Lesson-if your goals are achievable, keep your eye on the prize and don’t give up when you encounter setbacks.
This is probably the best climate news of the year.
From the story:
A detailed new analysis published today in the journal Joule finds that direct air capture may be practical after all. The study concludes it would cost between$94 and $232 per ton of captured carbon dioxide, if existing technologies were implemented on a commercial scale.
The society cost of carbon is probably about $250, though most studies put it closer to $100 and existing cap and trade systems put our at $10-30. (Per ton).
“The largely dominant meritocratic paradigm of highly competitive Western cultures,” write the authors, “is rooted on the belief that success is due mainly, if not exclusively, to personal qualities such as talent, intelligence, skills, smartness, efforts, willfulness, hard work or risk taking.”
This article on how religiosity and government services and inequality are intertwined.
In short, higher inequality is correlated with a higher level/more responsive government services and average quality of life, as measured by the GINI index. Government services are in turn correlated with lowers levels of religiosity. Thus, in countries with higher average qualities of life, there’s a lower level of religiosity.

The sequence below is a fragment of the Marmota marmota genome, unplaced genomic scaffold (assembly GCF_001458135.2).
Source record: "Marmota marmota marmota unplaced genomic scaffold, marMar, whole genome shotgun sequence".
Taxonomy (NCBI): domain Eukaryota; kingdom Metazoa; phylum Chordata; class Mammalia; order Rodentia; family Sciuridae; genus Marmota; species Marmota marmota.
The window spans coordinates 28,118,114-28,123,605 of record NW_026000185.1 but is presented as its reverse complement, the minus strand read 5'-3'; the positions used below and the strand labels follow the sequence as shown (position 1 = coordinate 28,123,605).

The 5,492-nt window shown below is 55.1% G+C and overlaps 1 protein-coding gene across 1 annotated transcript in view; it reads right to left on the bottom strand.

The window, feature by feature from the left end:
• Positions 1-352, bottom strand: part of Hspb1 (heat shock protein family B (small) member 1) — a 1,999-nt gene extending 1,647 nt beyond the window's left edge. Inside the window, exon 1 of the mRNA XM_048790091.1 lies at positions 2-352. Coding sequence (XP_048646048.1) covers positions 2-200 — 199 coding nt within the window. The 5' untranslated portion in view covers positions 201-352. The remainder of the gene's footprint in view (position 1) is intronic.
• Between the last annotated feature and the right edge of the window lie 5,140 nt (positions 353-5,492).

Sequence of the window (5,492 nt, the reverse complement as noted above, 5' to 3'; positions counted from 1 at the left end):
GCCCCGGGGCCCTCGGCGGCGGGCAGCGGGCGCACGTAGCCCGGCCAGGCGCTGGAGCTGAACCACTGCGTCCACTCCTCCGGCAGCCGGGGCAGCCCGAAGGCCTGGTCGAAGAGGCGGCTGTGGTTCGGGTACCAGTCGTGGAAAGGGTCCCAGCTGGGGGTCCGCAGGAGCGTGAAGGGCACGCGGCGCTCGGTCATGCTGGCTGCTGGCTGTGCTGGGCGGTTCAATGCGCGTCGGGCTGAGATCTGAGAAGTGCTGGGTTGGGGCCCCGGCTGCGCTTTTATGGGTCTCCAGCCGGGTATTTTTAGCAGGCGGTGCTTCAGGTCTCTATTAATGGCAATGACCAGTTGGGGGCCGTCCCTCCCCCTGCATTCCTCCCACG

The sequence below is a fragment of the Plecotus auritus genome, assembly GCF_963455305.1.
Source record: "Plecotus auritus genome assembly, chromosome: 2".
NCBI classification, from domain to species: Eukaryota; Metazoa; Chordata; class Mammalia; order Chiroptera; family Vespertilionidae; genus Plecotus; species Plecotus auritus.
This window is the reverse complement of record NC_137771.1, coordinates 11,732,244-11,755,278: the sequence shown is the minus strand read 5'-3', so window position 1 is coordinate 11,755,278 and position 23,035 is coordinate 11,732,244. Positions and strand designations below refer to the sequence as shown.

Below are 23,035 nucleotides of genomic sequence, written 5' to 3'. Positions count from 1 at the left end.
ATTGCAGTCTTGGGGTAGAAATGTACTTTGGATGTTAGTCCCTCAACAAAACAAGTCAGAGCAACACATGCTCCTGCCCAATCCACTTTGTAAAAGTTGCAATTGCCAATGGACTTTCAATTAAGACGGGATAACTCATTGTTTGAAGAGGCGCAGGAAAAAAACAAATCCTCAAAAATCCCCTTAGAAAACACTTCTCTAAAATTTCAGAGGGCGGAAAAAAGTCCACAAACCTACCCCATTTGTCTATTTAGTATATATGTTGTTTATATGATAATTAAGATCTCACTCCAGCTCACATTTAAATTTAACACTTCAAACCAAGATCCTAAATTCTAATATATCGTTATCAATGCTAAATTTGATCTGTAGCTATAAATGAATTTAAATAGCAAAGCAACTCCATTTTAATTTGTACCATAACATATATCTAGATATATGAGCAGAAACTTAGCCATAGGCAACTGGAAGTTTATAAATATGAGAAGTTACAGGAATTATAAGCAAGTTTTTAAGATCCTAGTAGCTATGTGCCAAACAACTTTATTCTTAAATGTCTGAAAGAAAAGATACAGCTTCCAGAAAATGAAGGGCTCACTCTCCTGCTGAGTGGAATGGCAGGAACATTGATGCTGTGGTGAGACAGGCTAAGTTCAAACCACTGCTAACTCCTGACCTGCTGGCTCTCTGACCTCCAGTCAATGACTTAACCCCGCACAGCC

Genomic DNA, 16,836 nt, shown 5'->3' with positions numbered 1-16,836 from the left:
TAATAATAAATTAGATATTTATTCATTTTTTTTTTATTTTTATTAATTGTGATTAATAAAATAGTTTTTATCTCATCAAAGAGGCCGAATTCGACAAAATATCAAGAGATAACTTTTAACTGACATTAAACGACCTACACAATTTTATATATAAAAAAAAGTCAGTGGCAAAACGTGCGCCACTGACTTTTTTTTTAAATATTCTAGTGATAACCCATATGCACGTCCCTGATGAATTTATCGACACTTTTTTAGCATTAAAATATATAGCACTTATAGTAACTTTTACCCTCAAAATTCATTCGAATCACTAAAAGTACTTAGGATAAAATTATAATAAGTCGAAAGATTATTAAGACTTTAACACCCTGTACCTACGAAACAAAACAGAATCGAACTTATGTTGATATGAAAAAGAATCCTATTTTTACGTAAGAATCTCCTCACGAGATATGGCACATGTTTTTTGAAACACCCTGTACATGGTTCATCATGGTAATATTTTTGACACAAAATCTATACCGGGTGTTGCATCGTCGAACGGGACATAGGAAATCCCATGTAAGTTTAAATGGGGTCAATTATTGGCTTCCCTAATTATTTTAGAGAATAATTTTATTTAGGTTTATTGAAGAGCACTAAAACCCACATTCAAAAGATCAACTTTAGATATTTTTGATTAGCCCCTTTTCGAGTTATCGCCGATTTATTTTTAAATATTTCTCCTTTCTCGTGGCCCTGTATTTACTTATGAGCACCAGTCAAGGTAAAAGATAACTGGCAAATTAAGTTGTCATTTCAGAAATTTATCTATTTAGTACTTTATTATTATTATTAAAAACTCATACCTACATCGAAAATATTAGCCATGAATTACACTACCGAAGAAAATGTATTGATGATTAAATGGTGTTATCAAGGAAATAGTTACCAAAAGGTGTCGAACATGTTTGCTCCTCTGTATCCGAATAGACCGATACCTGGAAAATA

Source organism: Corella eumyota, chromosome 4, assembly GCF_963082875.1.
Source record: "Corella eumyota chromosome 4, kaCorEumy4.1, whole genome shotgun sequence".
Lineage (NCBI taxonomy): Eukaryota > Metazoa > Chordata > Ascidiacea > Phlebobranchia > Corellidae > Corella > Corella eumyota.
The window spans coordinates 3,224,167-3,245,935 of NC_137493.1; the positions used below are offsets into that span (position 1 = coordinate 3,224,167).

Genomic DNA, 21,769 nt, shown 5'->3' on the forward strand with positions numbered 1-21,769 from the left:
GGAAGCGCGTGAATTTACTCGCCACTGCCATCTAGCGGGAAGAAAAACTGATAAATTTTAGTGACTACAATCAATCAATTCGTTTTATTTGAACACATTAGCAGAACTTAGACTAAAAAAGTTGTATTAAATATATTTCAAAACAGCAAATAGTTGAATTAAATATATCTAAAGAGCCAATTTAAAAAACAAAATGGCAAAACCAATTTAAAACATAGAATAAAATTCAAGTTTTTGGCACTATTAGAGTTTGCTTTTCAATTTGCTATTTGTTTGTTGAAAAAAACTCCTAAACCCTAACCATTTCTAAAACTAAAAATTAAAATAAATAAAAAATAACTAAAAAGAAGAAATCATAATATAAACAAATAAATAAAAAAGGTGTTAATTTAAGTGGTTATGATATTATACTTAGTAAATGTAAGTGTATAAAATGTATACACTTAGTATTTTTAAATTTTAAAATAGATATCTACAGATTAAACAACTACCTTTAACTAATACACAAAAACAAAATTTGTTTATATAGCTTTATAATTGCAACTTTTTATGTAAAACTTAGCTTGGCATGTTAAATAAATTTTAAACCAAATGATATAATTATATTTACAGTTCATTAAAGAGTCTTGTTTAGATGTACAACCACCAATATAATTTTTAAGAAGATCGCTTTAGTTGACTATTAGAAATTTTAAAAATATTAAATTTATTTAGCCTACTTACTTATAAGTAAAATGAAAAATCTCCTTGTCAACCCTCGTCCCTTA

To me, the most interesting thing isn’t the study — though it is interesting, but the reflections of American society.
Even more interesting is the current feedback loop between conservatism, which pushes lower levels government services, and the leading supporters of conservatism in America — the evangelical Christian demographic. Conservatism effectively supports religiosity by denying public services to the poor in the name of “helping” them, which shores up religiosity.
I’ve been pioneering the differences in the way we have been treating victims and combatants of the “opioid epidemic” and the “war on drugs” for several years now.
We treat both the innocent (addicts vs victims) and combatants (“drug lords” vs “over-prescribers” and “drug companies”).
It wasn’t until 2016 that I realized that the difference is both in the victims and the combatants.
This article covers the victims portion pretty well.
Now that we are 18 months post Trump election, there is some excellent analysis on who voted for him and why. I thought this article (in turn based on this scholarly paper) was the best analysis I’ve seen on the topic. It argues persuasively that voters who went Trump in the last election cycle and especially those who switched, were people who were afraid to loose status to the globalizing, diverse world we are facing. They wanted to keep the old ways.
It wasn’t economic conditions or pocketbook issues that made the difference. It wasn’t education that made the difference. It was the fear of loosing status to the diverse groups, in China, Mexico and concerns about “low status groups”.